Friday, November 05, 2021

Kahneman & Tversky - System 1&2, cognitive bias

Described in the New York Times as the Lennon and McCartney of social science, they worked together on the psychology of judgement and decision-making. Daniel Kahneman, Emeritus Professor at Princeton, won the Nobel Prize for Economics in 2002, for questioning the role of the rational agent in economic models. He worked on this with Amos Tversky and said "
I feel it is a joint prize. We were twinned for more than a decade." Their work on the nature of thinking and cognitive biases has a significant impact on teaching and learning.

At the beginning of their careers, they worked in different branches of psychology: Kahneman studied vision, while Tversky studied decision-making, they both became experts in human error or biases. Thinking Fast and Slow (2011) is essential reading if you are interested in how bias works in the mind. The less academic book, The Undoing Project (2017) by Michael Lewis, explains it in a more readable form, telling the story of the relationship between Kahneman and Tversky, and their different contributions.

Thinking Fast and Slow

Kahneman refers to System 1 thinking as fast and immediate without reflection. This is the instinctive, emotional, unconscious reaction we have to learning experiences, identified as important by Damasio in learning. System 2 is slower, where you can rationalise, reflect, reinforce, recall and apply your learning. We have a mixture of fast and slow thinking in the learning process and the learning journeys we take, of achievement, success, confidence or having overcome difficulties in learning experiences. There is also a lot of cold, rational thinking, understanding and application that has to take place.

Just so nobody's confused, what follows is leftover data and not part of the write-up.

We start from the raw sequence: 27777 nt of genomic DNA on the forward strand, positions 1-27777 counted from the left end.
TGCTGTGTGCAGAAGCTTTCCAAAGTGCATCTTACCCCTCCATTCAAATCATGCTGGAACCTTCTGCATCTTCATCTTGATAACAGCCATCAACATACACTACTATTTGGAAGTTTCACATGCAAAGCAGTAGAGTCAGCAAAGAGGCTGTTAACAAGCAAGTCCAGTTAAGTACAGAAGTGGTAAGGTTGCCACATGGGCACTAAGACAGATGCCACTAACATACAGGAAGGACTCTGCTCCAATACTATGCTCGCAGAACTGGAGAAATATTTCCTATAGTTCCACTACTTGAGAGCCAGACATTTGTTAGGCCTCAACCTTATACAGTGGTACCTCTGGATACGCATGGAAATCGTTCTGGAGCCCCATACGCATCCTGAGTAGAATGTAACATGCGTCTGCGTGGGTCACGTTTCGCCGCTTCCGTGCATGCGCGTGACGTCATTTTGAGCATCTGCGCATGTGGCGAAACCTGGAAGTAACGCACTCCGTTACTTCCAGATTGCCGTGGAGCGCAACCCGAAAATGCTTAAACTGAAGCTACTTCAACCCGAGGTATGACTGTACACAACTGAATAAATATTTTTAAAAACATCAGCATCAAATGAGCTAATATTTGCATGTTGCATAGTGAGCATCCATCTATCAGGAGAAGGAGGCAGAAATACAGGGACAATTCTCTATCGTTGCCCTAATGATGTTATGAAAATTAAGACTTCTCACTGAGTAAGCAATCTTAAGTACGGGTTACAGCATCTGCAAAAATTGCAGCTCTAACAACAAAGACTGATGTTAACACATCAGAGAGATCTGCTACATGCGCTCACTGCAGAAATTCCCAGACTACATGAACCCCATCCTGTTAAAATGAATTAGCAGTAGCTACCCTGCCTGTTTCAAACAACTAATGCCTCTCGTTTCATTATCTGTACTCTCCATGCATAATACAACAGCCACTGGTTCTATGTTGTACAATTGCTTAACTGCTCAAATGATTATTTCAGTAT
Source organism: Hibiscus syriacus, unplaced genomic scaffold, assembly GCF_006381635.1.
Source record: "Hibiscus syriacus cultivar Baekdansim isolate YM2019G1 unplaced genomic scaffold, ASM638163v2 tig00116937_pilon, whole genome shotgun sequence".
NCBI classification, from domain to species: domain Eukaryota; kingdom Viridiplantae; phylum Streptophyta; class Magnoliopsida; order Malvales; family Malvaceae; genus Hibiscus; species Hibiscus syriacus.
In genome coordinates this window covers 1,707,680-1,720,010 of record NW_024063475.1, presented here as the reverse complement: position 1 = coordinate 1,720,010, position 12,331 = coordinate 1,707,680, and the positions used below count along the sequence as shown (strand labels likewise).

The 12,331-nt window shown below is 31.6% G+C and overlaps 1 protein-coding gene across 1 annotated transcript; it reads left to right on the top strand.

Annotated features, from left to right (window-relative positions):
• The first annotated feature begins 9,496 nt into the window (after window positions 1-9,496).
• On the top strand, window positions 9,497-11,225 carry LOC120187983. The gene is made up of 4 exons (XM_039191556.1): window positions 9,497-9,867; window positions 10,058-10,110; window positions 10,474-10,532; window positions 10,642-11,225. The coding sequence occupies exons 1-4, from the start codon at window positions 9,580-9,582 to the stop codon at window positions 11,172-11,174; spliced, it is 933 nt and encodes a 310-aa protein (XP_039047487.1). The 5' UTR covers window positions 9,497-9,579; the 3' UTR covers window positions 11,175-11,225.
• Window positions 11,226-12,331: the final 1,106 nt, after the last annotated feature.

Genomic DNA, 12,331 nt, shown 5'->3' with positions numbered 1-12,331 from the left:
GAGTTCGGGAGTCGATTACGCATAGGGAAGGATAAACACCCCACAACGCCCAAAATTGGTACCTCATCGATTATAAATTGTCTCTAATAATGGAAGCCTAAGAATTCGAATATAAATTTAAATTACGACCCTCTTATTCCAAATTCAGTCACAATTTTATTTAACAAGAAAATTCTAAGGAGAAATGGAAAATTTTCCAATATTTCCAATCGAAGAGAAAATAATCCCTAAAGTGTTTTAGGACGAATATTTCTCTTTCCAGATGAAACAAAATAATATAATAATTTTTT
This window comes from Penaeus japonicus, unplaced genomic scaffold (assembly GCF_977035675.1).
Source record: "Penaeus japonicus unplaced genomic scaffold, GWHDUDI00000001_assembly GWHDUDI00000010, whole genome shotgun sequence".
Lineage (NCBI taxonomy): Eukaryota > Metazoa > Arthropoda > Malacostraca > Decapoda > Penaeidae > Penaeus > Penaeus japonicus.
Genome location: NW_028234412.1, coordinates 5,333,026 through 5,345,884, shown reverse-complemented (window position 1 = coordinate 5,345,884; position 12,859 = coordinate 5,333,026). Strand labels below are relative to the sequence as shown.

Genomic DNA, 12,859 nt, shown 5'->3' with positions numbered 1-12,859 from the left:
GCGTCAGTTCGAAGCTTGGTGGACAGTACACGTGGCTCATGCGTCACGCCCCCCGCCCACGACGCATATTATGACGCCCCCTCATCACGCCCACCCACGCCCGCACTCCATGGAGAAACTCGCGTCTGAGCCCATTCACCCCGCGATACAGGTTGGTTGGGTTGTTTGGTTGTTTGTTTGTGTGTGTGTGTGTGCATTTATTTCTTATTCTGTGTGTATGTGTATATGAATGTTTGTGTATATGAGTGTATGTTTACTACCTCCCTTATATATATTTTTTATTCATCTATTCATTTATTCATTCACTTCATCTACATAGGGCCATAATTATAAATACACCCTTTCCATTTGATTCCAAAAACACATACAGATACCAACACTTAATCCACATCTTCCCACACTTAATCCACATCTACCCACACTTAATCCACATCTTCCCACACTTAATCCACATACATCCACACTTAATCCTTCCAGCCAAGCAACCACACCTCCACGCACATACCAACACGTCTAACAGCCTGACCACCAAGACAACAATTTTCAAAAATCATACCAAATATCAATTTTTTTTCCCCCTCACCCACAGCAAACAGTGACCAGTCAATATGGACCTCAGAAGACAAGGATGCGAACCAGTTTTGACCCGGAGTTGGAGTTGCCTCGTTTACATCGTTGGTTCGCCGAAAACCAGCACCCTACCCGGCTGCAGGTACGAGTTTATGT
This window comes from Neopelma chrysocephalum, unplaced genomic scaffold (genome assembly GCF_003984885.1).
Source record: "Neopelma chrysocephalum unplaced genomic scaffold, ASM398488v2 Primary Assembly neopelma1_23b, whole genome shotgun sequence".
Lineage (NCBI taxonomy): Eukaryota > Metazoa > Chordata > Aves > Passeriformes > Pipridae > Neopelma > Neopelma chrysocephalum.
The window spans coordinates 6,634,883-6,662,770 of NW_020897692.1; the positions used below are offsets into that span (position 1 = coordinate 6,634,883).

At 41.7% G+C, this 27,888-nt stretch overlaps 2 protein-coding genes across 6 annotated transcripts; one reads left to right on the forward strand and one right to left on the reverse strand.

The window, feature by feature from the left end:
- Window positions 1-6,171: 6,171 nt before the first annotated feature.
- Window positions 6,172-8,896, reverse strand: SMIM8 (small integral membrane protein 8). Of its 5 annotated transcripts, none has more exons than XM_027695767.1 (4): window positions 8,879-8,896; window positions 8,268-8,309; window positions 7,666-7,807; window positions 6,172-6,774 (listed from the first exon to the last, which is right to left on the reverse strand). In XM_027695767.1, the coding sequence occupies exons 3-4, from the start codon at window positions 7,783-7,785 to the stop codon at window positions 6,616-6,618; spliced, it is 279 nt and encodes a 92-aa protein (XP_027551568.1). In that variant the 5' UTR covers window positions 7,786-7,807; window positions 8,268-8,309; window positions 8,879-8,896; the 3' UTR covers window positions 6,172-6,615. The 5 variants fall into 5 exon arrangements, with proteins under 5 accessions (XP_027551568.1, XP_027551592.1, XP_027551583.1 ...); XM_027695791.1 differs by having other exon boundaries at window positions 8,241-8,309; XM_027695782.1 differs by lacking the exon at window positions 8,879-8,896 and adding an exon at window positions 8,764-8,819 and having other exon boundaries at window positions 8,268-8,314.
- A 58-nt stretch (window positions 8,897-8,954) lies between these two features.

Kahneman is right to remind us of the existence of fast and slow ways of thinking but he also warns us against the bias and mistakes that System 1 emotional and instinctive thinking brings in its wake. He asks us to be aware of emotional and instinctive bias, not to see it always as a virtue. Emotion and vividness strongly influence what we do, so we must take this into account as both teachers and learners.

In the penultimate page of Kahneman’s book Thinking Fast and Slow (2011) he addresses this issue of combating emotion and bias by saying that… “System 1 is not readily educable”. The lesson is that we should not look to changing System 1, assuming you can eliminate fast and unconscious bias. His recommendation is clear. “The way to block errors in System 1 is simple in principle: recognise the signs that you are in a cognitive minefield, slow down, and ask for reinforcement  from System 2.” This is good advice, so how do we do this? Kahneman suggests that organisations use ‘process’ and ‘orderly procedures’, such as ‘useful checklists… reference forecasts… premortems’. In other words, much is to be gained through organisational checks and balances, not training based on unreliable, diagnostic tools. Training has a limited effect on changing biases, so focus on process and procedures.

Cognitive biases - anchors, frames and availability

To err is human as the mind is an evolved coping mechanism that has to deal with what is thrown at it, so it has limitations and is fallible. This matters when trying to understand why and how people make mistakes, an important issue in learning as avoiding and correcting mistakes is often the goal.